Bates C. Clearing the smoke or muddying the water? (Editorial). Tobacco Control 2001; 10: 87-88.

“While I do not wish to see a rush of novel tobacco products making health claims, there are immediate real problems arising from the ‘self serving caution’ of regulators. For example, this applies to the refusal of some regulators to approve harm reduction indications for pharmaceutical NRT [nicotine replacement therapy], the regulatory barriers facing a nicotine gum manufacturer that wants to compete directly with cigarettes as a supplier of lifestyle branded nicotine, and the clumsy regulation of certain oral tobaccos that have substantially lower health risks than cigarettes.” (p. 88).


Galanti MR, Wickholm S, Gilljam H. Between harm and dangers. Oral snuff use, cigarette smoking and problem behaviours in a survey of Swedish male adolescents. European Journal of Public Health 2001; 11: 340-345.

“The prevalence of smokeless tobacco use (moist snuff) in Sweden is among the highest world-wide and snuff is gaining popularity as a less harmful alternative to cigarettes.” (p. 340).

“The use of Swedish oral tobacco (moist snuff) has not been consistently associated with relevant health hazards, and is therefore regarded as relatively safe compared to cigarette smoking.” (p. 342).


Johnson N. Tobacco use and oral cancer: A global perspective. Journal of Dental Education 2001; 65: 328–339.

“All forms of tobacco represent risk factors for oral cancer, but on present evidence, snuff habits as they exist in Scandinavia and probably in the United States carry lower risks of serious health hazards, including oral cancer.” (p. 328).

“In Scandinavia it is clear that local snuff is not a major risk factor: two recent casecontrol studies of oral cancer cases in Sweden have failed to show an association. This is because Swedish snus is not fermented and contains much lower nitrosamine levels than fermented tobaccos.  The view that smokeless tobacco use may be associated with a lower risk of oral cancer in the United States has led to a movement to advocate the practice as a less dangerous alternative to smoking and an aid to nicotine withdrawal in those addicted to smoking.”

“Nevertheless, on present evidence, snuff habits as they exist in Scandinavia and, probably in the United States, carry low risks of serious health hazards, including oral cancer.” (pp. 332-333).


Stratton K, Shetty P, Wallace R, Bondurant S (eds.). Clearing the smoke. Assessing the science base for tobacco harm reduction. Institute of Medicine. National Academy Press, Washington, D.C., 2001

“Smokeless tobacco products are associated with oral cavity cancers, and a doseresponse relationship exists. However, the overall risk is lower than for cigarette smoking, and some products such as Swedish snus may have no increased risk.” (p. 434).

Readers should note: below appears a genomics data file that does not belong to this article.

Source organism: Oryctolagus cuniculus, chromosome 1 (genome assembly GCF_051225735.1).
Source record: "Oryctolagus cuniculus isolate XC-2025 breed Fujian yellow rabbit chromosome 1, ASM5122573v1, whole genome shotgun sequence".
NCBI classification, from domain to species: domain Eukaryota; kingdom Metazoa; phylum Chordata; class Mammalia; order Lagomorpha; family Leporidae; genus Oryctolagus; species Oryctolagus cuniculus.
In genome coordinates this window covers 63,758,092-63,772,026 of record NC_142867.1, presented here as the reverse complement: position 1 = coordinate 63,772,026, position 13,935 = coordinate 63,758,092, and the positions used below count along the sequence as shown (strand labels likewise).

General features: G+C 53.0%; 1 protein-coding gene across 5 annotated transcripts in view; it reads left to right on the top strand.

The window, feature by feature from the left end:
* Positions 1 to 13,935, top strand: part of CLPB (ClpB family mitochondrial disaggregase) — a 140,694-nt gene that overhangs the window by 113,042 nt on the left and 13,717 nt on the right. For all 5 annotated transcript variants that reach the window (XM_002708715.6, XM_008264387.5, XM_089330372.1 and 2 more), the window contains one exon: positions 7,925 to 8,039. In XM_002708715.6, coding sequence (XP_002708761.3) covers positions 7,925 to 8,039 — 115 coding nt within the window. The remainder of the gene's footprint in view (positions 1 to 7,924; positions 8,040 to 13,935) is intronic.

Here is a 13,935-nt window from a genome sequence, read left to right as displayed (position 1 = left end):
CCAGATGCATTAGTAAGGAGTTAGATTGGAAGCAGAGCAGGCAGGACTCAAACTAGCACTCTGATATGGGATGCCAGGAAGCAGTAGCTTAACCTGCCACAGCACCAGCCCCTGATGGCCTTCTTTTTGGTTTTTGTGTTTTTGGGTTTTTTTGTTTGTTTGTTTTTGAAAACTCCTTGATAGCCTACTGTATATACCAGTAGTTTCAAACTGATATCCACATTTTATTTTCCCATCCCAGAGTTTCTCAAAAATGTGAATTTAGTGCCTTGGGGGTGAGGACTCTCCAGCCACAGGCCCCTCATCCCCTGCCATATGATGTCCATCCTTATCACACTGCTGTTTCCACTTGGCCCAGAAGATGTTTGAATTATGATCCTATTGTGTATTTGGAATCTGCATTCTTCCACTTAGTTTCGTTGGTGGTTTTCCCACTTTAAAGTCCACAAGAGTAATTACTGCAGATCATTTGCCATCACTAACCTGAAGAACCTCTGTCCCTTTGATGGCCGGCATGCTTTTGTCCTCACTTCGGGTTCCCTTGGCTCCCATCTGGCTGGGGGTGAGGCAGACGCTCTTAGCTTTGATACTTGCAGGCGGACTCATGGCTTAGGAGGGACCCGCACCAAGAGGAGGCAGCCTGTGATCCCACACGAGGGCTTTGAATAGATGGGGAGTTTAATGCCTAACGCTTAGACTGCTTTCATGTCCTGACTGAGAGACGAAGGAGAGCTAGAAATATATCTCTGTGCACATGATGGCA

Warner KE. Reducing harm to smokers: methods, their effectiveness, and the role of policy. In: Rabin RL, Sugarman SD (eds.). Regulating tobacco. Oxford University Press 2001: 111-142.

“Until recently the entire effort to help addicted smokers has rested on encouraging them to quit, to sever their ties to nicotine completely. Sweanor (1997) argues that this approach condemns millions of them to an early and avoidable grave. Among the alternatives to quitting smoking for those who cannot quit, as well as for those who do not want to quit but do wish to reduce risk, are reductions in the daily consumption of cigarettes and substitution of less harmful nicotine-delivery systems for cigarettes. Additional, more controversial possibilities include substitution of less dangerous tobacco products for cigarette smoking (e.g., smokeless tobacco or cigarettes modified to be less toxic) and the use of novel cigarette-like products developed by the cigarette manufacturers that are marketed as reducing risk. In each case, compared to the dangers posed by the unaltered smoking pattern, the alternative holds the potential of reducing the smoker’s risk.” (p. 114).

“Substitution of Less Dangerous Tobacco Products: For the nicotine addict who cannot find satisfaction in NRT products, switching from smoking cigarettes to less hazardous forms of tobacco consumption could conceivably reduce risk considerably. In recent years, Rodu (1995), an oral pathologist at the University of Alabama, and his colleagues (Tilashalski, Rodu, and Cole 1998; Rodu and Cole 1999) have argued in favor of converting ‘inveterate smokers’ to smokeless tobacco use. His argument is straightforward, though not without its detractors (Tomar 1996): many confirmed smokers, he believes, can find smokeless tobacco an acceptable substitute for cigarettes, recognizing the risk-reduction benefits it confers in contrast to continued smoking. And smokeless tobacco use, although definitely not without disease risks of its own, is unarguably less risky than smoking.” (pp. 118 – 19).


  Rodu B, Cole P.  The fifty-year decline of cancer in America.  Journal of Clinical Oncology 2001; 19: 239-241.

“When lung cancer is excluded, mortality from all other forms of cancer combined declined continuously from 1950 to 1998, dropping 25% during this period.” (p. 239)

“The focus on all-cancer mortality also led to the widespread perception of a cancer epidemic caused by environmental pollution.  A typical commentary blamed ‘increasing cancer rates’ on ‘exposure to industrial chemicals and run-away modern technologies…’  In reality, the cancer ‘epidemic’ consisted of one disease, cancer of the lung, and was due to one lifestyle factor, cigarette smoking.” (p. 241)